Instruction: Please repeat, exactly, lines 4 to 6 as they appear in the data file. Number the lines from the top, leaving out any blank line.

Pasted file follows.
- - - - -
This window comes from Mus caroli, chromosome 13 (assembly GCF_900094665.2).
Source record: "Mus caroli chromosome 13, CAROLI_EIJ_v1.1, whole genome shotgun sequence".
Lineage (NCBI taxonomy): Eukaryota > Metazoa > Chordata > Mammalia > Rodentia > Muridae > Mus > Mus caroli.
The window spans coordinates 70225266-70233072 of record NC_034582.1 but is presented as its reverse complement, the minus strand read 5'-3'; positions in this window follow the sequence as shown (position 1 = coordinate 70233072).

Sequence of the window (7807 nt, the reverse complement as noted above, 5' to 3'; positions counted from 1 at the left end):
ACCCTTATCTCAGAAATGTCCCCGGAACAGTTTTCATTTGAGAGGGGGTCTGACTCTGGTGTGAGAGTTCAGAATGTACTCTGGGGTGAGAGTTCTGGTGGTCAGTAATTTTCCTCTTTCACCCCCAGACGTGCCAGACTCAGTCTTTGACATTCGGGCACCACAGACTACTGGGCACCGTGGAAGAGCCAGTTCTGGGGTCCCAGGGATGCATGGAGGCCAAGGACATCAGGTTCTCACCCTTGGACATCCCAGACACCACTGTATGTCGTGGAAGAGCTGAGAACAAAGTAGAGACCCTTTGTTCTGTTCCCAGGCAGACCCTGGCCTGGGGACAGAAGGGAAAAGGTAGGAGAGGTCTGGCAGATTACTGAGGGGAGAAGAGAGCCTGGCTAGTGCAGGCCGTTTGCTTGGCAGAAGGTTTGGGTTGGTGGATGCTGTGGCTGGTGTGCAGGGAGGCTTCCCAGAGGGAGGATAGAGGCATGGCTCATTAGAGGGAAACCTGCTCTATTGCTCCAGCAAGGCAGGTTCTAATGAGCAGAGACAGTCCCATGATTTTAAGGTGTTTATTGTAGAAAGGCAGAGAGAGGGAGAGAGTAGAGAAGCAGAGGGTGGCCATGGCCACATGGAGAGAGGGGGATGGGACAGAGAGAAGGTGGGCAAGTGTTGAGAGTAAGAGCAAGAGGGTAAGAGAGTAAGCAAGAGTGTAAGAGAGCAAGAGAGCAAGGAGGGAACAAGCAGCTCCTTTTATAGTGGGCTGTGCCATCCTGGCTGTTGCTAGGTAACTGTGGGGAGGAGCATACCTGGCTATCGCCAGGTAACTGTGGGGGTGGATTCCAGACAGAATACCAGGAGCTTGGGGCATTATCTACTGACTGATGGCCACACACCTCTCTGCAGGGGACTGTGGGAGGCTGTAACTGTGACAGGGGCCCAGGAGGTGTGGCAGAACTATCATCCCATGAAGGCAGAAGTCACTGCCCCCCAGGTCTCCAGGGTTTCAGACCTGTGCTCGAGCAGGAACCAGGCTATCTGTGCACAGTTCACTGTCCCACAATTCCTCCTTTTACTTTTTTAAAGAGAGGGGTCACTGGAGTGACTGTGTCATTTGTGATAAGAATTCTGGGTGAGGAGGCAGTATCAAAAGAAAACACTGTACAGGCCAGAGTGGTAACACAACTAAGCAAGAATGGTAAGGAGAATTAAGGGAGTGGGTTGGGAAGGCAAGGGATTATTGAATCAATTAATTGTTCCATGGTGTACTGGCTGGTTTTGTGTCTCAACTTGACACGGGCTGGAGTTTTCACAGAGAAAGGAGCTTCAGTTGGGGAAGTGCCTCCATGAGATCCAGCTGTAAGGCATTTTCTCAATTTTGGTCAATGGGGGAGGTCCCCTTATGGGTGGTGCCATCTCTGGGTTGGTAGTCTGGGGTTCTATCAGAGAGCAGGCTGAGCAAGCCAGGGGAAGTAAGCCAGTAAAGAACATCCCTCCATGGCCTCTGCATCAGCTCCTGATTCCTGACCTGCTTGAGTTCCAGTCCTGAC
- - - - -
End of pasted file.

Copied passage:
The window spans coordinates 70225266-70233072 of record NC_034582.1 but is presented as its reverse complement, the minus strand read 5'-3'; positions in this window follow the sequence as shown (position 1 = coordinate 70233072).

Sequence of the window (7807 nt, the reverse complement as noted above, 5' to 3'; positions counted from 1 at the left end):
ACCCTTATCTCAGAAATGTCCCCGGAACAGTTTTCATTTGAGAGGGGGTCTGACTCTGGTGTGAGAGTTCAGAATGTACTCTGGGGTGAGAGTTCTGGTGGTCAGTAATTTTCCTCTTTCACCCCCAGACGTGCCAGACTCAGTCTTTGACATTCGGGCACCACAGACTACTGGGCACCGTGGAAGAGCCAGTTCTGGGGTCCCAGGGATGCATGGAGGCCAAGGACATCAGGTTCTCACCCTTGGACATCCCAGACACCACTGTATGTCGTGGAAGAGCTGAGAACAAAGTAGAGACCCTTTGTTCTGTTCCCAGGCAGACCCTGGCCTGGGGACAGAAGGGAAAAGGTAGGAGAGGTCTGGCAGATTACTGAGGGGAGAAGAGAGCCTGGCTAGTGCAGGCCGTTTGCTTGGCAGAAGGTTTGGGTTGGTGGATGCTGTGGCTGGTGTGCAGGGAGGCTTCCCAGAGGGAGGATAGAGGCATGGCTCATTAGAGGGAAACCTGCTCTATTGCTCCAGCAAGGCAGGTTCTAATGAGCAGAGACAGTCCCATGATTTTAAGGTGTTTATTGTAGAAAGGCAGAGAGAGGGAGAGAGTAGAGAAGCAGAGGGTGGCCATGGCCACATGGAGAGAGGGGGATGGGACAGAGAGAAGGTGGGCAAGTGTTGAGAGTAAGAGCAAGAGGGTAAGAGAGTAAGCAAGAGTGTAAGAGAGCAAGAGAGCAAGGAGGGAACAAGCAGCTCCTTTTATAGTGGGCTGTGCCATCCTGGCTGTTGCTAGGTAACTGTGGGGAGGAGCATACCTGGCTATCGCCAGGTAACTGTGGGGGTGGATTCCAGACAGAATACCAGGAGCTTGGGGCATTATCTACTGACTGATGGCCACACACCTCTCTGCAGGGGACTGTGGGAGGCTGTAACTGTGACAGGGGCCCAGGAGGTGTGGCAGAACTATCATCCCATGAAGGCAGAAGTCACTGCCCCCCAGGTCTCCAGGGTTTCAGACCTGTGCTCGAGCAGGAACCAGGCTATCTGTGCACAGTTCACTGTCCCACAATTCCTCCTTTTACTTTTTTAAAGAGAGGGGTCACTGGAGTGACTGTGTCATTTGTGATAAGAATTCTGGGTGAGGAGGCAGTATCAAAAGAAAACACTGTACAGGCCAGAGTGGTAACACAACTAAGCAAGAATGGTAAGGAGAATTAAGGGAGTGGGTTGGGAAGGCAAGGGATTATTGAATCAATTAATTGTTCCATGGTGTACTGGCTGGTTTTGTGTCTCAACTTGACACGGGCTGGAGTTTTCACAGAGAAAGGAGCTTCAGTTGGGGAAGTGCCTCCATGAGATCCAGCTGTAAGGCATTTTCTCAATTTTGGTCAATGGGGGAGGTCCCCTTATGGGTGGTGCCATCTCTGGGTTGGTAGTCTGGGGTTCTATCAGAGAGCAGGCTGAGCAAGCCAGGGGAAGTAAGCCAGTAAAGAACATCCCTCCATGGCCTCTGCATCAGCTCCTGATTCCTGACCTGCTTGAGTTCCAGTCCTGAC